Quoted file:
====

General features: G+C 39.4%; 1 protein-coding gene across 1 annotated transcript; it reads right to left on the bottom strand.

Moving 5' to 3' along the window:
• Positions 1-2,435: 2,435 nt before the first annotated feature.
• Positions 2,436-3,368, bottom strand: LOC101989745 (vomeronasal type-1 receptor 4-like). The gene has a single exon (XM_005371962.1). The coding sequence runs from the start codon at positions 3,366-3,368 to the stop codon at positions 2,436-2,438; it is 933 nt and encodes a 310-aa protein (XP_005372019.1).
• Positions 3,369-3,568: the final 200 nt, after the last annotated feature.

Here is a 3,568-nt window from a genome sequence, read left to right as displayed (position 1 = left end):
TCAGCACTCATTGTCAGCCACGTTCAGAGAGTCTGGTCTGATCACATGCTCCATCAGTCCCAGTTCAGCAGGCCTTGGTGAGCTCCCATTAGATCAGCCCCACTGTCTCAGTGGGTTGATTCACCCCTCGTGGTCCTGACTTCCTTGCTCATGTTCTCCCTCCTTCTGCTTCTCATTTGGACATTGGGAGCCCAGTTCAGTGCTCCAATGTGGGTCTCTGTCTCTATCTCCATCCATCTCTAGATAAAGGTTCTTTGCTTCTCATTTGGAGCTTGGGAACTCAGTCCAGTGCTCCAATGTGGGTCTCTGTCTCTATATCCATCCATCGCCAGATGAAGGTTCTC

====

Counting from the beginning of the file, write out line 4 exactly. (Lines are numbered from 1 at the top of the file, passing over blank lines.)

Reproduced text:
• Positions 2,436-3,368, bottom strand: LOC101989745 (vomeronasal type-1 receptor 4-like). The gene has a single exon (XM_005371962.1). The coding sequence runs from the start codon at positions 3,366-3,368 to the stop codon at positions 2,436-2,438; it is 933 nt and encodes a 310-aa protein (XP_005372019.1).